Halachic nation: The medieval roots of the Jewish nation

"Jewish life all over the world needs to be rooted in thousands of years of Jewish history, not just the political movements of modernity."

Theodore Herzl 370 (photo credit: Wikimedia Commons)
Theodore Herzl 370
(photo credit: Wikimedia Commons)
In 16th-century Cracow, Rabbi Moses Isserles created a text that should revolutionize our understanding of the relationship between halacha – Jewish law – and the notion of the Jews as a nation and people. In 1555, Rabbi Joseph Caro produced the most influential law code in modern Jewish history – the Shulhan Arukh (“The Prepared Table”). Caro was a Sephardi rabbi living in Safed during its heyday as a center of Jewish mysticism and interpretation of Jewish law.
When Caro’s work reached Poland, the Ashkenazi Rabbi Isserles prepared a summary of the differences between his traditions and Caro’s. He called his work the Mappah – the “Tablecloth” – that was a gloss on the earlier “Prepared Table” of Caro.
We often hear of the radical differences between Sephardi and Ashkenazi Jewish communities throughout the last 1,200 years of Jewish history. It is obvious that the Jews of Spanish-Portuguese origin and those of central European origin spoke different languages, dressed differently, ate different foods, and chanted the Torah reading in radically different ways. We often hear about Jewish acculturation – this is especially so in the Islamic world.
No doubt Jews in the Islamic realm were heavily “Arabized.” Today, certain historians of Judaism argue that to understand our faith, you have to subscribe to the reality of many Jewish cultures and not one central “Jewish culture.” I disagree with this thesis. This brings me back to Rabbi Isserles.
If Jews of Sephardi lands and those of the Ashkenazi world were so radically different, why would a rabbi in Cracow have composed a gloss on a halachic work of Sephardi origin? Isserles could have simply ignored the work of Caro and, rather than a gloss on the work of the Safed sage, could have created a wholly new Ashkenazi code of law that would simply have not taken into account the authority of a Sephardi law code. Perhaps the differences between Sephardi and Ashkenazi customs and culture have been grossly exaggerated.
In fact, 500 years ago a Jew from Casablanca had more in common with a Jew from Cracow than he had with a Muslim in North Africa: the same Torah, the same holidays, knowledge of Hebrew and Aramaic as religious and literary languages, and a unifying Jewish law despite differences in custom. Halacah and history provided one Jewish culture for all Jews. Halachah was a constitution that bound all Jews together as a nation, despite dispersion and lack of sovereignty in Israel. Jews – from Yemen to Lunel – were a “halachic nation.”
With the onset of modernity, the role of Jewish law and the decline of Jewish self-government and autonomy radically altered the notion of the Jews as a “halachic nation.” Zionism, although rooted in the Jewish past and the Bible, discovered that Jewish political organization as a nation-state – spurred on by European nationalism – was rooted in realpolitik.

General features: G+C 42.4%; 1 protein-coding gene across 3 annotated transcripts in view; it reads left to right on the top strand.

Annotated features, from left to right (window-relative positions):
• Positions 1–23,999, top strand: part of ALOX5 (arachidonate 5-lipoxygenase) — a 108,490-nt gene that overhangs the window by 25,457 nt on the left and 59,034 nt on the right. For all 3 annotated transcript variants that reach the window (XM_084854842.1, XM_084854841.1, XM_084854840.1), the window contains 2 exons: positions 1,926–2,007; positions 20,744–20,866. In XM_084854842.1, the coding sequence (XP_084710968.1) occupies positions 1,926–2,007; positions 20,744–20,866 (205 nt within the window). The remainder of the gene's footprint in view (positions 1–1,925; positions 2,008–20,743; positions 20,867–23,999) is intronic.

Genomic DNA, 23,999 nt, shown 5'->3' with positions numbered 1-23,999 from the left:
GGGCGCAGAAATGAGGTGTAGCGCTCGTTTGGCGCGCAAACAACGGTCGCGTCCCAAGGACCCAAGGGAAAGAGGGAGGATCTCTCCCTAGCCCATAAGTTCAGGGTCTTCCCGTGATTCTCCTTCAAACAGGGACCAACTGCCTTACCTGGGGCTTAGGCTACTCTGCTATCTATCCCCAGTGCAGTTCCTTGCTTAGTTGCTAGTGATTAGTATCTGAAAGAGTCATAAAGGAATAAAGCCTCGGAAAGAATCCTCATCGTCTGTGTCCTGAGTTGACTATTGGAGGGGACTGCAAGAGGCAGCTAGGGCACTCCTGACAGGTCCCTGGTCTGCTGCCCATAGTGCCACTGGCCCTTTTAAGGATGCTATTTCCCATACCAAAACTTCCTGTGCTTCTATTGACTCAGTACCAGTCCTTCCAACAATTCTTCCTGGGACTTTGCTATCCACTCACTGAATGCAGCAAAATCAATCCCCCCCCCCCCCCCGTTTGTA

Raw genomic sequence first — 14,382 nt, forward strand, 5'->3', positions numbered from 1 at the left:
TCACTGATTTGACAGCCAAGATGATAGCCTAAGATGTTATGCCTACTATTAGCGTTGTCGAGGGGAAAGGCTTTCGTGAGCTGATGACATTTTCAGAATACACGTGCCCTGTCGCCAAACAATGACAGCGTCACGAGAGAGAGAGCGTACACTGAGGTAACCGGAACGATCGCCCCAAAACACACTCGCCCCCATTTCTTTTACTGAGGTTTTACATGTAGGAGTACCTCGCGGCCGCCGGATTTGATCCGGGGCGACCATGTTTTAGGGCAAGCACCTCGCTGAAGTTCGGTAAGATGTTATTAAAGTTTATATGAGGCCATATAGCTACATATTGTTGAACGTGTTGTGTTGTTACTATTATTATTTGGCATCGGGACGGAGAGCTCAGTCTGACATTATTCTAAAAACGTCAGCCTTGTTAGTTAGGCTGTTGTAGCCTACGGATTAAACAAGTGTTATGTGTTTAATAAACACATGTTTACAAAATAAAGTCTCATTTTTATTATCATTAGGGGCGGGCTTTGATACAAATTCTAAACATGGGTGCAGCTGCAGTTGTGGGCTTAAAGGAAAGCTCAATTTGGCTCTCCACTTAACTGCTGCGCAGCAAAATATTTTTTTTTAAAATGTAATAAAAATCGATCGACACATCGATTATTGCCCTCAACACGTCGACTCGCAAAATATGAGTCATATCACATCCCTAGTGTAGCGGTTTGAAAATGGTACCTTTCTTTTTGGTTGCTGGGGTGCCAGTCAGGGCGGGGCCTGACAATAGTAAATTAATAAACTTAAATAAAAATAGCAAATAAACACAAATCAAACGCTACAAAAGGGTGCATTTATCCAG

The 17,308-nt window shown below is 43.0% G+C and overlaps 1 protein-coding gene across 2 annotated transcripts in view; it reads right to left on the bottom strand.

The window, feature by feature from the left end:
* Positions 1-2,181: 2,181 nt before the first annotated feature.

Jewish law was not to be the organizing principle of the Jewish nation. Sovereignty in the Land of Israel and modern politics is fulfilling this role today. The force of halacha in its quasi-political functions is over. This does not mean that halacha does not have an important role to play in the Jewish state. To be vibrant and relevant, Jewish law must address issues in a sovereign Jewish land.
But for all intents and purposes, “Halachic Man” has replaced “Halachic Nation.” Israel is not a theocracy ruled by Torah law – it should not be. But Torah law must be recognized for the critical function it served as a cohesive force that produced, not many Jewish “cultures,” but one central unifying national culture for almost 2,000 years. Jewish law preserved the Jewish nation, allowing Zionism to fulfill national destiny for the Jews – but in a radically different way than tradition.
Jews in Israel and America cannot simply ignore Jewish law as a relic of the past. To understand Jewish nationalism, we must confront our “halachic past.” Jewish law was not just a matter of Jewish religion. I often think that the “revolutionary Zionism” of Berdichevski – wiping away the Diaspora past as inherently flawed and almost inhuman – is one of the great mistakes that Zionism has made. “Holy rebels” such as Berdichevski were necessary to counter the passivity inculcated by the system of autonomy in the Christian and Muslim realms and to transform Jewish existence. Now, the revolution is over. Even the Jewish atheist must study Jewish law if he or she really wants to understand why the Jews are a nation and a people and not solely a religion.
Jewish life all over the world needs to be rooted in thousands of years of Jewish history, not just the political movements of modernity. The medieval Diaspora should not be resurrected. Its day has passed. But in democratic Israel – and democratic America – halacha and the Diaspora past must be recognized for their national force and not relegated solely to the living of religious life or confined to museums.
The author is rabbi of Beth Ami Congregation in Boca Raton, Florida.